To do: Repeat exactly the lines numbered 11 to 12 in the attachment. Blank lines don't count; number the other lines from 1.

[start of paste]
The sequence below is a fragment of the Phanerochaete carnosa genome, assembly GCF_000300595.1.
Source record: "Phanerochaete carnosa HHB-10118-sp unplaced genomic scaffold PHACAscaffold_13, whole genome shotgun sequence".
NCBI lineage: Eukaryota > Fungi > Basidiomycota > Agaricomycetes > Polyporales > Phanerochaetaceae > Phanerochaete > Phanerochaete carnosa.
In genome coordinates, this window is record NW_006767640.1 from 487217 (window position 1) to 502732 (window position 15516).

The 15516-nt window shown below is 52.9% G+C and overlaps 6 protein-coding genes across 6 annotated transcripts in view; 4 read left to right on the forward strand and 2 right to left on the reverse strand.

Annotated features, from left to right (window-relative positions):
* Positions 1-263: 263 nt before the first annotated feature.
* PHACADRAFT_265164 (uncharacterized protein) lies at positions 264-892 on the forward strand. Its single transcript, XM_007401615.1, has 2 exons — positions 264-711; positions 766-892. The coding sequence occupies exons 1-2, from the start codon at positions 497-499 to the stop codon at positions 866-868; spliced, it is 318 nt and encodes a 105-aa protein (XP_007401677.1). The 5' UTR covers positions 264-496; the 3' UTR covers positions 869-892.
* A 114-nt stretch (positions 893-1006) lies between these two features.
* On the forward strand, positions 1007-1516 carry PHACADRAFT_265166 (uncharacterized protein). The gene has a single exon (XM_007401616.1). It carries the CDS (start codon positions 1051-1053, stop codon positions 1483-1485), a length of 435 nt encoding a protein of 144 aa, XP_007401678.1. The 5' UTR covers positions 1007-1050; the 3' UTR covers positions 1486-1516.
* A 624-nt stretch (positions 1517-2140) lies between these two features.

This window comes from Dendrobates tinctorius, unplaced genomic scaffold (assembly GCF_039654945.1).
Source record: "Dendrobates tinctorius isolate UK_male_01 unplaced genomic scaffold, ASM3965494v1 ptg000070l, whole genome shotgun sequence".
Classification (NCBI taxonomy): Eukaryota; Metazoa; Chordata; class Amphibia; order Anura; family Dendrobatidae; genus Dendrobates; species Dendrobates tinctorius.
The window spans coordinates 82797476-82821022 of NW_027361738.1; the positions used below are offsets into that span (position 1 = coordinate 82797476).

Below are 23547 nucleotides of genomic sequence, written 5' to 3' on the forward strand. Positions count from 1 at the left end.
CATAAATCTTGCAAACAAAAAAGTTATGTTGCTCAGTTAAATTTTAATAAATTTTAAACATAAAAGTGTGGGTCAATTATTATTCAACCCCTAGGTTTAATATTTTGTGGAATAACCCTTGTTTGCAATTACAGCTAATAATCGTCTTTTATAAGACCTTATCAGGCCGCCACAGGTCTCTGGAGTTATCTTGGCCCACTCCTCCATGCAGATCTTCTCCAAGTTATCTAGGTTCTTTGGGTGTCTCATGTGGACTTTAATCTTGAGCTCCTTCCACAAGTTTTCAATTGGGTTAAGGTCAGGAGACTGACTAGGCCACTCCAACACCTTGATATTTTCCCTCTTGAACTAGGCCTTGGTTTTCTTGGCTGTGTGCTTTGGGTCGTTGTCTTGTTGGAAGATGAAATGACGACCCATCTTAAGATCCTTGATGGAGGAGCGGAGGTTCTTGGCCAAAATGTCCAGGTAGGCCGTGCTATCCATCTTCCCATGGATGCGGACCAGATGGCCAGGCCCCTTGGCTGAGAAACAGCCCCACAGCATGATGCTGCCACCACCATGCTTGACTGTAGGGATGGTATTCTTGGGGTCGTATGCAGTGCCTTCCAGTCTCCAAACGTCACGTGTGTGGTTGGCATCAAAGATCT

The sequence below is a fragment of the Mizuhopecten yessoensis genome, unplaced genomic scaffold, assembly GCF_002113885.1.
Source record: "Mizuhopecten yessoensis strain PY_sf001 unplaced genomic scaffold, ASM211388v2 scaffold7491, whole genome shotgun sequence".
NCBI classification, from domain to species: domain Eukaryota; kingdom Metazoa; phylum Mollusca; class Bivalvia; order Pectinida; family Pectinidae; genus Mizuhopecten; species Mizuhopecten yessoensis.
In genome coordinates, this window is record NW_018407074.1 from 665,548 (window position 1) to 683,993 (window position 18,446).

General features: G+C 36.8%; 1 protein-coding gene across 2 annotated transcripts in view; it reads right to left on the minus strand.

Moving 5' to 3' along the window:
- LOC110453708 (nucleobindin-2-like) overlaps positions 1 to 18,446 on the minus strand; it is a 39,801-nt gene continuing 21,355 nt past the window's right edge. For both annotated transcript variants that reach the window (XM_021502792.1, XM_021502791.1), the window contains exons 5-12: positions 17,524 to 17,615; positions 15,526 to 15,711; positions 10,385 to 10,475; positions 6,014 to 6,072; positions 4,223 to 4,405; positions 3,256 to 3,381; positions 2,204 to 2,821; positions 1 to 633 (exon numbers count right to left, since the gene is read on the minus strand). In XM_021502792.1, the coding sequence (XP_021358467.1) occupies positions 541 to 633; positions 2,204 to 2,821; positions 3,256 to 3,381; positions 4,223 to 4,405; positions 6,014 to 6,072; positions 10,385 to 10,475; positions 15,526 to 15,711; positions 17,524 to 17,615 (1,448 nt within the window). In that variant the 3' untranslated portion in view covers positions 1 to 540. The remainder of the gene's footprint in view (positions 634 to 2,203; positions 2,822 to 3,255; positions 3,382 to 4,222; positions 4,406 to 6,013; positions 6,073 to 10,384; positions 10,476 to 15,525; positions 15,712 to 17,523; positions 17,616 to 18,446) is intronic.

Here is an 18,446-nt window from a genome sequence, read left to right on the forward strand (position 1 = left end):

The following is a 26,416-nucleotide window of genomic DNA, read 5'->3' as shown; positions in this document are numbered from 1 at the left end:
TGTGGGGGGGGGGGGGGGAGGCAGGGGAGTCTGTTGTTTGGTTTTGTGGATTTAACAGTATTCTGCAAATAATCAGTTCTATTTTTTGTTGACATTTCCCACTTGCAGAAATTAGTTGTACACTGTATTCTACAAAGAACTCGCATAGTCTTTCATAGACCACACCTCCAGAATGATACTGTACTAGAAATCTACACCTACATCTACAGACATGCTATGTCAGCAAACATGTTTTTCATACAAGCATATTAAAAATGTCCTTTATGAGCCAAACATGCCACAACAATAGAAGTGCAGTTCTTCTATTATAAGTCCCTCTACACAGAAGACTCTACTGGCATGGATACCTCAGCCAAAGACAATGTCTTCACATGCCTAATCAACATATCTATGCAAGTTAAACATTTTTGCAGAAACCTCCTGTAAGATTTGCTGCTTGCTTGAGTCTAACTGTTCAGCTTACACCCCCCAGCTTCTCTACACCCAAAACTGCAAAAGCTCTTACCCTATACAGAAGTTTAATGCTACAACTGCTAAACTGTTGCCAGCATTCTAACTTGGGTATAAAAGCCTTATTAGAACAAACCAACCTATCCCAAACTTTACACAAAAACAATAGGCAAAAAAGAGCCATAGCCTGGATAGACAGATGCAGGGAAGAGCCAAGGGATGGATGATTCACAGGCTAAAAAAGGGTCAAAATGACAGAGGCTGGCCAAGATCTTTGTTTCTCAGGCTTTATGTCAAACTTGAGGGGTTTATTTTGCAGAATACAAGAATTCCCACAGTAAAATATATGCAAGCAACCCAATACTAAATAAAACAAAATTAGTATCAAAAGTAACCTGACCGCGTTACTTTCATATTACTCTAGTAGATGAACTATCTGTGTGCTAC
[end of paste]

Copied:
* A 624-nt stretch (positions 1517-2140) lies between these two features.

This window comes from Dendrobates tinctorius, unplaced genomic scaffold (assembly GCF_039654945.1).